It is hard to imagine that Opioid use has quadrupled in the past 15 years, claiming 183,000 lives, according to the Center for Disease Control. Fair Health, a nonprofit organization committed to Healthcare, says claims increased 3,203% for Opioid patients diagnosed from 2007 to 2014. The common forms for Opioids are Heroin, Oxycodone and Hydrocodone, also known as Vicodin. White men represent the largest group prone for Opioid overdose.
This rapid increase in opioid use created a nationwide health emergency. The jump in prescriptions caused a ripple effect in the American Healthcare system that had already experienced a wave of change with the Affordable Care Act. Fair Health reports, “non-medical use of prescription Opioids alone was estimated to have cost the U.S. economy $53.4 billion in 2006.”
So what does the Healthcare opioid crisis look like? Everyone wants this addictive pain killer. One of the problems is a single patient can refill one prescription with multiple doctors who financially benefit for promoting the drugs. The number of refills increases when patients can travel over state lines. This phenomenon of patients selling their medications to others has caused a significant amount of unintended consequences.
There have been state improvements to eliminate double dipping by patients. In Michigan, a model that streamlines the prescription system allows doctors to instantly see the history of patients on addictive drugs. A GCN special report says “the state will begin using Apprises’ next generation substance abuse tracking platform: NarxCare. Part analytic tool, the new system automatically analyzes MAPS data and a patient’s health history to provide a patient risk score, or NarxScore.”
The most recent data demonstrates that half of the overdosed patients require medical admissions. The nature of overdoses surged the number of emergency department (ER) admissions that are often not fully covered by insurance. The length of stay is approximate four days costing an average of $30,000 in care. Also, 22% of these patients required nursing facilities because Opioid overdosing can causes brain damage. The current numbers are 100 patients per day die from opioid overdose. This is fast overcoming the number one killer in the United States.
As an anesthesiologist and pain physician, I specialize in treating the whole patient. I listen to my patients describe their pain. My medical decisions are based on more than a number on a scale of 1 to 10. This total care approach is more comprehensive which creates a greater chance that the patient will experience relief from their pain symptoms.
Opioids and Corporate Greed
Some think the American way of making a buck is at someone else’s loss. This philosophy seems apparent in the Pharmaceutical industry, and its relationship with Opioids. “80 percent of people with substance abuse problems start their downward spiral with pharmaceutical pain relievers,” the Sun Miami Sentinel reported.
Then, there’s the disturbing legal developments. One case in Virginia handed down a conviction to pharmaceutical executives, but did not give them jail time. The New York Times reported that three executives were given probation and fines for misleading their brand, but no hard time. This sends a signal to other high paid industry experts, that despite clear evidence that their drugs are causing deaths, they could essentially get away with murder. “Purdue Frederick, the holding company, agreed to pay $600 million in fines and other payments and the executives agreed to pay $34.5 million.” Unfortunately, that is just a drop in the bucket and does not bring back the lives of those who died of opioid overdoses.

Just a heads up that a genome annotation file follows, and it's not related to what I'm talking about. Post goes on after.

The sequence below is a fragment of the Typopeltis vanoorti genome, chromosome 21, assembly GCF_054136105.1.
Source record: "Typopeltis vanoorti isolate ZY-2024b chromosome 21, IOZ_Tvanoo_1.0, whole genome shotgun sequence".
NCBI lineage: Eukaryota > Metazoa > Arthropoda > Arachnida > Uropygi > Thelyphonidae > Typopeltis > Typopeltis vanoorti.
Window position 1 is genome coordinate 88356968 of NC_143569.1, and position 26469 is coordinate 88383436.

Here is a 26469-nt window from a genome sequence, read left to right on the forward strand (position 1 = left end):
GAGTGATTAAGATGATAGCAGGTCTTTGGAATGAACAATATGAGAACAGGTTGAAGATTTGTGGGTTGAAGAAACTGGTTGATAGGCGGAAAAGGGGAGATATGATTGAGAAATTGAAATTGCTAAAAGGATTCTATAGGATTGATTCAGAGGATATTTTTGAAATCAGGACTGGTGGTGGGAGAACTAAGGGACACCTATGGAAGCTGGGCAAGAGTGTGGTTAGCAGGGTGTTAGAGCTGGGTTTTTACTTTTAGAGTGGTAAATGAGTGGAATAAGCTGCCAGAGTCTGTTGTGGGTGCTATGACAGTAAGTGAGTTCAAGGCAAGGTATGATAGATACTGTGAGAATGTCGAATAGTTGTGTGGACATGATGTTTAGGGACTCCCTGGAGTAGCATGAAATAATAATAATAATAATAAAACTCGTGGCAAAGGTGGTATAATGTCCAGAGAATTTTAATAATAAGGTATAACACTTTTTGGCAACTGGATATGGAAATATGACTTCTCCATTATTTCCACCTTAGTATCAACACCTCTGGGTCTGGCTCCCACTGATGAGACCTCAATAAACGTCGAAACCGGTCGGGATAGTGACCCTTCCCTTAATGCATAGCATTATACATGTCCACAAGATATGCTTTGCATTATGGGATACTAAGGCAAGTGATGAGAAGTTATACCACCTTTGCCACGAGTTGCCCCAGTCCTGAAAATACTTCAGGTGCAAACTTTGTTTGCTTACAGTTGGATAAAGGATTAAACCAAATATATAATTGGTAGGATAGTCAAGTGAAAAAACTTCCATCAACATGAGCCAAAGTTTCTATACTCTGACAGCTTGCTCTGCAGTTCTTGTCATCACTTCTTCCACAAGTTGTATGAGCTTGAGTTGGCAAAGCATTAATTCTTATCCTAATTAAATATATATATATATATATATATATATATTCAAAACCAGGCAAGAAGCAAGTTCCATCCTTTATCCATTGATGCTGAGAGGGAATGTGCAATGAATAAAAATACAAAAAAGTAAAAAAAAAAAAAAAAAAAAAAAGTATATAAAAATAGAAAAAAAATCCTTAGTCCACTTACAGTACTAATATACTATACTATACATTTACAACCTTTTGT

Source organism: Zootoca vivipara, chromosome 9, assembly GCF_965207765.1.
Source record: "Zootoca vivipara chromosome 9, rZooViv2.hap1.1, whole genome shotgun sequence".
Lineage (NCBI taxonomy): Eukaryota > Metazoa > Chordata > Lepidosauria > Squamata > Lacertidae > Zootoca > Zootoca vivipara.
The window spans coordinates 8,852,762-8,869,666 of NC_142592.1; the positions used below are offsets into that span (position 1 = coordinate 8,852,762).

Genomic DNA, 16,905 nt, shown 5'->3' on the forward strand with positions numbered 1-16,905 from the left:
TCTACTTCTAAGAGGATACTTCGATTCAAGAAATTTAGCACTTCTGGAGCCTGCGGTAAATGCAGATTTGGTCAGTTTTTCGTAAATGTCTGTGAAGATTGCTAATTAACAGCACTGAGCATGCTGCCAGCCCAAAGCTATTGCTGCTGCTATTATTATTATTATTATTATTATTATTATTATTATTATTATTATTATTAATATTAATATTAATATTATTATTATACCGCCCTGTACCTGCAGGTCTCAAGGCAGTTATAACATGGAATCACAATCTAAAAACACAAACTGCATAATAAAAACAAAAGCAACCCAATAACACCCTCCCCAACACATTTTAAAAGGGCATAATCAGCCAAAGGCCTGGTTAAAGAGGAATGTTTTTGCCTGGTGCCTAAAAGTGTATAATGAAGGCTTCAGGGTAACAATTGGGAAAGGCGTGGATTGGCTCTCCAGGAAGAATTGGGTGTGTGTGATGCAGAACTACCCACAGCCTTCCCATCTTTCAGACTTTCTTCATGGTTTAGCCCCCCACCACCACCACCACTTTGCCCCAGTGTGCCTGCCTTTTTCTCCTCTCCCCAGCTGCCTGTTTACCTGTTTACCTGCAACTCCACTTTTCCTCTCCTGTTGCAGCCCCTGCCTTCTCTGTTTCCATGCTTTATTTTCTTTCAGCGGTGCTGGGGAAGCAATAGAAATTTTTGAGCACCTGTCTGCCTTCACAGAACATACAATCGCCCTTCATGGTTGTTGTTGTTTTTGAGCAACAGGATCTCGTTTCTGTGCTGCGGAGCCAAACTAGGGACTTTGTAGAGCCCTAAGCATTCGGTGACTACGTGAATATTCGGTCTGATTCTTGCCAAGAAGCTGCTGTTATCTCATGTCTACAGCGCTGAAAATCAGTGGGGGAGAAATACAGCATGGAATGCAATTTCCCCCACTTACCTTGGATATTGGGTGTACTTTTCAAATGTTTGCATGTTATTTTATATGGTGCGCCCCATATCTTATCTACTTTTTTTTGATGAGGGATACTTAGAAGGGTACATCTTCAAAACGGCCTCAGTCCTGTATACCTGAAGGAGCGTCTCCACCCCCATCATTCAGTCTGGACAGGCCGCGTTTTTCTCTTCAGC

In the healthcare system, getting paid is also a major incentive driving opioid abuse. Patients can be held hostage in a system where they never are completely healed, but instead medicated. Patients reporting that they were not treated adequately can affect, Medicare reimbursement and physicians’ pay. We see the exact same problem at hospitals. Hospitals are encouraged to make sure patients have enough medications so the hospital can receive a favorable rating. Yet these tactics don’t solve the pain issue and often take additional money from the patients in co-payments or drug store refills.
The best way to solve this cycle is holistic treatment that utilizes specialists. First, we need to stop the number of oral pain medications that a patient gets monthly. Recent studies demonstrate that postoperative pain requires 12 pills versus the 30 physicians typically prescribe for a month. This opens the door for drug abuse or patients selling their extra pills or having someone they know steal the extra supply.
Second, patients with chronic pain should think holistically in terms of healing vs. just taking pills. Creating management techniques outside of medications could help break the cycle of Opioid abuse. Hopefully, this will reduce the need of opiate-based therapy or decrease the amount of pill therapy.
Third and perhaps most importantly, is treating addiction. A chronic medical illness cannot simply be solved with more medication. Treatment for addicted patients must be a high priority in their overall care. Successfully treating addiction will help the patient from feeling shame, hopelessness or depression. So addiction must be treated like other medical conditions and not simply ignored. This invariably could involve medicine, but also more importantly counseling.
This broad approach will address those suffering with opioid addiction and more importantly decrease the number of new cases. The healthcare industry must also focus on patient care vs. the money oriented pharmaceutical industry which is content keeping patients stuck in a cycle of drug dependency.